With Burnett on board, Elton phoned Leon right back and told him of his idea for them to record an album together. Leon’s reaction was perhaps the last thing Elton expected him to say, “Do you think I can do it?” The role-reversal was complete; Elton found himself in the position of validating the talents of the same man who had given him the confidence he needed in 1970. After Elton’s assurances, and learning that T Bone would be producing, Leon gave into fate and said, “Let’s do it!”
Writing sessions for The Union began 39 years to the day after Elton and Leon’s debut at the Fillmore East, and the album’s recording began in January 2010. On the 29th of that month, Elton and Leon performed Helpless during the GRAMMY MusiCares tribute to Neil Young. That night, after the show, Leon wrote the words to The Union’s closing song, a loving tribute to Elton and then-manager Johnny Barbis called In The Hands Of Angels. “That’s what happens when you save peoples’ lives,” Leon explained as he wrote the music the next day in the studio. By the time the song ended, Elton was reduced to tears.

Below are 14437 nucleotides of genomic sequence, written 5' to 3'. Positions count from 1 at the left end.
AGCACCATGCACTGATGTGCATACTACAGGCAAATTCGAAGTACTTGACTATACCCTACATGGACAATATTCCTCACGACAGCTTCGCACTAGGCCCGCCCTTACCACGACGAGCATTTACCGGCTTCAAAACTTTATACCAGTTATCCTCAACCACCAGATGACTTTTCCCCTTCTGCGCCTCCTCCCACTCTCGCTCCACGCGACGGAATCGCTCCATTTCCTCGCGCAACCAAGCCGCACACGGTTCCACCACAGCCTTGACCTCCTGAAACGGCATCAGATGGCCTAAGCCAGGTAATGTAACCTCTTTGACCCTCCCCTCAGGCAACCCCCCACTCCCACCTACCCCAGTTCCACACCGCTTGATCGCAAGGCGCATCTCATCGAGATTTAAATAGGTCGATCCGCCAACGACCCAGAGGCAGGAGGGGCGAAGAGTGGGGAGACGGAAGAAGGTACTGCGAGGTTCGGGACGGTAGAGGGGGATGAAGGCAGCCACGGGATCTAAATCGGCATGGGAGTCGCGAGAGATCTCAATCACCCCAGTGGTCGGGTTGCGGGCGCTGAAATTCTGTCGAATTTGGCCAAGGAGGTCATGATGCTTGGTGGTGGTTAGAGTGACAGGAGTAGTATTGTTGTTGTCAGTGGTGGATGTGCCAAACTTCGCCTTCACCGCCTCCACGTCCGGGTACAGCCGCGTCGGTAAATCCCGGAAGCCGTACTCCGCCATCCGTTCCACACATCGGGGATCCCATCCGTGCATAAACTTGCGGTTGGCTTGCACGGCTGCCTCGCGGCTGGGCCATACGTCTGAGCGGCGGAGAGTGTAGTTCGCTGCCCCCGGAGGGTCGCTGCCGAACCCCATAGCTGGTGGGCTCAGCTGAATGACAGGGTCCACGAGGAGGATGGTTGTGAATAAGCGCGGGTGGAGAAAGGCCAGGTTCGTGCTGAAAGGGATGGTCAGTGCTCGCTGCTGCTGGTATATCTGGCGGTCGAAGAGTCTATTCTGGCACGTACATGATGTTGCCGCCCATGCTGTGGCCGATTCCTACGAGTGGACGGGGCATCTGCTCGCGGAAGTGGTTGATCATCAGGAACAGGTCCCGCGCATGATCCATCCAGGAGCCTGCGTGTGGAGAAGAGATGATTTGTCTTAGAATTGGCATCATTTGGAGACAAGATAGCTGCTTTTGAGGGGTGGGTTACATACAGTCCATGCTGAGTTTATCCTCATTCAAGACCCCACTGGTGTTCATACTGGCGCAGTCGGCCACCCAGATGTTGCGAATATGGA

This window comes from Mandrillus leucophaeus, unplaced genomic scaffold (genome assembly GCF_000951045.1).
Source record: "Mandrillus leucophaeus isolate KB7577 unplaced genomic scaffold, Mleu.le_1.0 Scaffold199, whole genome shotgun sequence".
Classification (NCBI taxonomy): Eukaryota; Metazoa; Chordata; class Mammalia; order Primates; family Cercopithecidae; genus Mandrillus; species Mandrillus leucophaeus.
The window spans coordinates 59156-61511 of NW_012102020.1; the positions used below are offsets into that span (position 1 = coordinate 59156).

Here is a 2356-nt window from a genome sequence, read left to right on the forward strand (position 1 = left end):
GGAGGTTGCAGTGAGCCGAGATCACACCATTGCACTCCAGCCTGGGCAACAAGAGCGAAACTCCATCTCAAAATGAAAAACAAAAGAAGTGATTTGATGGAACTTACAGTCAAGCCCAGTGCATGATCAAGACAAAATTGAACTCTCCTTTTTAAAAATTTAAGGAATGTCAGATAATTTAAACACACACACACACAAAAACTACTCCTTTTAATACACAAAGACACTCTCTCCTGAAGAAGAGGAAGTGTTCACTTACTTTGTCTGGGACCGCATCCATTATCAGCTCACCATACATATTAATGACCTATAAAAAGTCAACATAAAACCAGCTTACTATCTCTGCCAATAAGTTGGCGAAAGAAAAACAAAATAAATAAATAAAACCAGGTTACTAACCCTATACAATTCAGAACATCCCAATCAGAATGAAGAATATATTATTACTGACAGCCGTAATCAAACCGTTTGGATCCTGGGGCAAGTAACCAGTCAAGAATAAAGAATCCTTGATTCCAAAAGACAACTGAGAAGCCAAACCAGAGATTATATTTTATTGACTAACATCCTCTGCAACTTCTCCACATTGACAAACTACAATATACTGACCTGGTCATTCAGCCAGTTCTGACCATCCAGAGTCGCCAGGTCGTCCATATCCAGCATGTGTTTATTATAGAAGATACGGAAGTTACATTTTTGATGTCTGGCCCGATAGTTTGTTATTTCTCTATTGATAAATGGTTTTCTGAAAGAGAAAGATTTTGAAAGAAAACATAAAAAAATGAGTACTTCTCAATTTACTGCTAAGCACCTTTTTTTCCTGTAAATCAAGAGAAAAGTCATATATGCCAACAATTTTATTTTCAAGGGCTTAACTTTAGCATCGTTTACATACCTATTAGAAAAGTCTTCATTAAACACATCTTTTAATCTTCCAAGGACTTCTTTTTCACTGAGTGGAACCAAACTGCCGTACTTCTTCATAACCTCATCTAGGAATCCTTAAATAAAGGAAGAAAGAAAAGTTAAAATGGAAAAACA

“Elton came and found me in the ditch on the side of the highway of life and took me up to the high stages and treated me like a king.”
“I’m proud of Leon for coming back and proving to us all what a wonderful and incredible artist he is.”
The Union was released in October 2010, entering the Billboard album charts at number three, and Rolling Stone named it one of the top five albums of the year. Elton and Leon played 30 concerts together in the US and London starting on October 19, 2010, and ending with an appearance on Saturday Night Live on April 2, 2011.
On March 14 of that year, Elton inducted Leon into the Rock and Roll Hall of Fame at the annual ceremony in New York. In speaking about the recipient of the “Award for Musical Excellence” award, Elton said:
[During The Union sessions] I said to him, “There’s one thing I want for you. I want people to acknowledge you for what you have done, to remember you for what you’ve written – what you’ve played on, and for you to be proud again of what you’ve done. And I want you to be in the Rock and Roll Hall of Fame.” And here we are a year later, and he’s in the Rock and Roll Hall of Fame.
Upon learning of Leon’s passing, Elton (since named an honorary pallbearer for Leon’s funeral) wrote on his Instagram:
“My darling Leon Russell passed away last night. He was a mentor, inspiration and so kind to me. Thank God we caught up with each other and made ‘The Union’. He got his reputation back and felt fulfilled. I loved him and always will. #LeonRussell #RIP #TheHandsOfAngels”
(Excerpts from previous EltonJohn.com news items and Elton John tour programs were used in this article.)